Monday, March 8, 2021
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Elizabeth Ann, the first cloned ferret, spurs hope for endangered U.S. species

Elizabeth Ann, the first cloned ferret, spurs hope for endangered U.S. species
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The species, North America’s only native ferret, were once thought to be extinct but were brought back from nearly vanishing forever after a Wyoming rancher discovered a small population on his land in 1981.

U.S. scientists have successfully cloned an endangered black-footed ferret using frozen cells from along-dead wild animal, the first time any native endangered species has been cloned in the United States.

Black-footed ferret recovery efforts aimed at increased genetic diversity and disease resistance took a bold step forward on December 10, with the birth of Elizabeth Ann, created from the cells of Willa, a black-footed ferret that lived more than 30 years ago, the U.S. Fish and Wildlife Service said.

“Although this research is preliminary, it is the first cloning of a native endangered species in North America, and it provides a promising tool for continued efforts to conserve the black-footed ferret,” said Noreen Walsh, director of the Service’s Mountain-Prairie Region.

The species, North America’s only native ferret, were once thought to be extinct but were brought back from nearly vanishing forever after a Wyoming rancher discovered a small population on his land in 1981. They were captured to begin a captive breeding program to recover the species.

But only seven of the original wild animals bred, and all living ferrets today are closely related. That puts limitations on the species’ genetic diversity, creating challenges forresilience to changing environments and emerging disease threats.

Elizabeth Ann, the first cloned black-footed ferret and first-ever cloned U.S. endangered species, pokes through a pipe at 50-days old at the U.S. Fish and Wildlife Service's (USFWS) National Black-footed Ferret Conservation Center near Fort Collins, Colorado, U.S. January 29, 2021.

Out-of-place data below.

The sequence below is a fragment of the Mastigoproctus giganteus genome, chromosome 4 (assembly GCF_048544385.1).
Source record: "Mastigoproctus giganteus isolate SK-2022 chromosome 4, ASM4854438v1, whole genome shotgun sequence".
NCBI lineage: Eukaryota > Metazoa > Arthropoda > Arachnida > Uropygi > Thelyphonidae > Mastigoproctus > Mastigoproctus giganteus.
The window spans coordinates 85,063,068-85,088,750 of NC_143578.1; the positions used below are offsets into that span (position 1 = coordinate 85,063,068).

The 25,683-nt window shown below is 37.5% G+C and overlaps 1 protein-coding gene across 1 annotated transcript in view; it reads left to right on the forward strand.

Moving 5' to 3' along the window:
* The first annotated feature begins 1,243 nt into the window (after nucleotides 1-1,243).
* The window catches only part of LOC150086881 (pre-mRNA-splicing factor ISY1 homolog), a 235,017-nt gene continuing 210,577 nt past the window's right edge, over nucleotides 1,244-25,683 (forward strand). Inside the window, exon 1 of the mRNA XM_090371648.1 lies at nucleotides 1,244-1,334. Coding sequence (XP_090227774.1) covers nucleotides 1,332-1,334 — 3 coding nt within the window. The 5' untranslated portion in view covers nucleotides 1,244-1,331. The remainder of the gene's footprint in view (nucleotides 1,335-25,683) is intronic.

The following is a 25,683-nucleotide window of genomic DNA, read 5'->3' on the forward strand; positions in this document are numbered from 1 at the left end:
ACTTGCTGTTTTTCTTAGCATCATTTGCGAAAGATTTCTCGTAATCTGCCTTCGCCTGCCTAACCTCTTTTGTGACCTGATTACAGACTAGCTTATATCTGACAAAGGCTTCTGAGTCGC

Elizabeth Ann, the first cloned black-footed ferret and first-ever cloned U.S. endangered species, pokes through a pipe at 50-days old at the U.S. Fish and Wildlife Service’s (USFWS) National Black-footed Ferret Conservation Center near Fort Collins, Colorado, U.S. January 29, 2021.  
| Photo Credit:
REUTERS

Elizabeth Ann is a genetic copy of Willa, a black-footed ferret captured among the last wild individuals, who died in the1980s and has no living descendants, so is not one of the seven founders.

The Wyoming Game & Fish Department had the foresight to preserve her genes and sent tissue samples from Willa to SanDiego Zoo Global’s Frozen Zoo in 1988. Years later, that provided viable cell cultures for the project.

The team — which includes biotech conservation group Revive& Restore, private pet cloning company ViaGen Pets & Equine, SanDiego Zoo Global and the Association of Zoos and Aquariums — is working to produce more black-footed ferret clones in the coming months as part of continuing research efforts.

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